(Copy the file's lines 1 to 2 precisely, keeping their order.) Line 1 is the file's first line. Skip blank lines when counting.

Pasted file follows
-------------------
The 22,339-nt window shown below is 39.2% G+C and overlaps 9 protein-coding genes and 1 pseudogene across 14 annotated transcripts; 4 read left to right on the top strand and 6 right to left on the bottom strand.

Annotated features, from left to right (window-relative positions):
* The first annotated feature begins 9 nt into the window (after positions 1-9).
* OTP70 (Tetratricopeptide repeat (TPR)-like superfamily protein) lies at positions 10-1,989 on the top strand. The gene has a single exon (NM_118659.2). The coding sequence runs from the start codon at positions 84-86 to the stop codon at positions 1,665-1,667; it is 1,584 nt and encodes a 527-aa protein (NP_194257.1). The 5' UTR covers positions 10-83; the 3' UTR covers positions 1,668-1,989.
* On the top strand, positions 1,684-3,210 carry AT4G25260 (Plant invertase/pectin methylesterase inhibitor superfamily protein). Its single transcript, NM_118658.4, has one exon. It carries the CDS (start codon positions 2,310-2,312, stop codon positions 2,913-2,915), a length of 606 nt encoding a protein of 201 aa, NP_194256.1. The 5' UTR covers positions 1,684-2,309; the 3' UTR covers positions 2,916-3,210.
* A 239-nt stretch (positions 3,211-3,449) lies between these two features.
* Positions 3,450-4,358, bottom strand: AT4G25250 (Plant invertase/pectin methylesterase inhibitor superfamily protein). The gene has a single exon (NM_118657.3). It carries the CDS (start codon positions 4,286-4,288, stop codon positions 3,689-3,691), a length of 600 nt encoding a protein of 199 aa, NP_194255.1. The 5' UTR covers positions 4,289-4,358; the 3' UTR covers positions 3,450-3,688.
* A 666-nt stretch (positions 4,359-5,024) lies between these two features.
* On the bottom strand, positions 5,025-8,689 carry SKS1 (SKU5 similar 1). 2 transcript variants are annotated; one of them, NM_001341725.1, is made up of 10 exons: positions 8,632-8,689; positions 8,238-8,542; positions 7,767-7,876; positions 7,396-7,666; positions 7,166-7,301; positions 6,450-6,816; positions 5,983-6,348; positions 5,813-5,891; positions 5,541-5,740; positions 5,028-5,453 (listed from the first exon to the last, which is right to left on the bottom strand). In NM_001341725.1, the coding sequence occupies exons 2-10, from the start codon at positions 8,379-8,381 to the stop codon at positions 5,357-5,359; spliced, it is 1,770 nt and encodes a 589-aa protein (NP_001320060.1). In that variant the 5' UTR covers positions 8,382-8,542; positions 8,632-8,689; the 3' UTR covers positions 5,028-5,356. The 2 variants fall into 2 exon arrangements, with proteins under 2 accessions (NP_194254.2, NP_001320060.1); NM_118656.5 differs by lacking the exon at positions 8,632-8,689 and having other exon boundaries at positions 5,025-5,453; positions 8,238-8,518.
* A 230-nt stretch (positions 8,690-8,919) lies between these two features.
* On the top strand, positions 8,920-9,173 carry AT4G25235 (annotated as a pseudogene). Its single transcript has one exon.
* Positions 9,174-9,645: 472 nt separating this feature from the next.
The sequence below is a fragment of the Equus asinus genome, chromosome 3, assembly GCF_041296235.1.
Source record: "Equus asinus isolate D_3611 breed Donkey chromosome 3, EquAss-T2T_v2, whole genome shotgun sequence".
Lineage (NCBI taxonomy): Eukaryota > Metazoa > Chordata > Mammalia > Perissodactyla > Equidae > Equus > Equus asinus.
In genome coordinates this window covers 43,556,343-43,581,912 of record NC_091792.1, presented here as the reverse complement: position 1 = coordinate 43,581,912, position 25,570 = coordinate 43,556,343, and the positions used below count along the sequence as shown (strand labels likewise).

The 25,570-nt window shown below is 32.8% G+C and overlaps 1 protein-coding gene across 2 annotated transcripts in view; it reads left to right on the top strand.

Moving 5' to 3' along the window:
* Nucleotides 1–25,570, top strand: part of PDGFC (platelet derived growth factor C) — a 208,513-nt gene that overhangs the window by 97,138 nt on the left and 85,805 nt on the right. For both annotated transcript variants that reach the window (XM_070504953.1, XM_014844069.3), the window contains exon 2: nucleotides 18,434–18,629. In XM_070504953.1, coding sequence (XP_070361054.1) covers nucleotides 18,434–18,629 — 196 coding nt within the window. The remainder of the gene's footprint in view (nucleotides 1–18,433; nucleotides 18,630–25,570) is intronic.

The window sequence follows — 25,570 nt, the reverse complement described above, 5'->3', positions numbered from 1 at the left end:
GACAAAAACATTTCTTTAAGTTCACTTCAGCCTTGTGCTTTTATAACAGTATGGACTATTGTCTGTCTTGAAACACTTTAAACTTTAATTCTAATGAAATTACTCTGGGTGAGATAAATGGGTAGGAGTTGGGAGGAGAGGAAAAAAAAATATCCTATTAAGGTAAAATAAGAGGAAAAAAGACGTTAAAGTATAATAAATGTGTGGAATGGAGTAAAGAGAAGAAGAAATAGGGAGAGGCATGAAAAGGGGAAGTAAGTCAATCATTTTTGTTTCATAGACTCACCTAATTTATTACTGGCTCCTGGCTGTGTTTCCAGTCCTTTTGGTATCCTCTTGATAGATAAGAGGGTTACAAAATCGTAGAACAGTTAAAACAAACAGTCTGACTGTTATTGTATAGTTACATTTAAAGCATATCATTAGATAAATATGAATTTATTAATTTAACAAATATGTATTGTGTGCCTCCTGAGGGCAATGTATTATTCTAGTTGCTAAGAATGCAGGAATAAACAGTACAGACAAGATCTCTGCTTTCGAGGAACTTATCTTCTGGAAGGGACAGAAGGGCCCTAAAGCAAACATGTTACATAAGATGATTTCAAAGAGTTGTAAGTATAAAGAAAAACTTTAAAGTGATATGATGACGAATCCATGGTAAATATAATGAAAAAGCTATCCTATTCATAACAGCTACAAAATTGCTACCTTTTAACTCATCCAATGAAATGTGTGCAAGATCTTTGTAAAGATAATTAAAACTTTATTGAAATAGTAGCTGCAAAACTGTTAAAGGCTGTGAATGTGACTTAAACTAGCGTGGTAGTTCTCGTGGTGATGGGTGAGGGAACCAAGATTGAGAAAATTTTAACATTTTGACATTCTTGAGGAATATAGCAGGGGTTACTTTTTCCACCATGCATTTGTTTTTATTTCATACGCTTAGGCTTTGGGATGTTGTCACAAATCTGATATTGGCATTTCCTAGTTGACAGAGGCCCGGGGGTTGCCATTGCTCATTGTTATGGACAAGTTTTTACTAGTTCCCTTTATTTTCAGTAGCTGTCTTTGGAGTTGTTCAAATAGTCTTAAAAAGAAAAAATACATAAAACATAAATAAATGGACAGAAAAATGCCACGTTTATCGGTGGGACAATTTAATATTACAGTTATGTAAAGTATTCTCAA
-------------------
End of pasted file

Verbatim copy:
The 22,339-nt window shown below is 39.2% G+C and overlaps 9 protein-coding genes and 1 pseudogene across 14 annotated transcripts; 4 read left to right on the top strand and 6 right to left on the bottom strand.

Annotated features, from left to right (window-relative positions):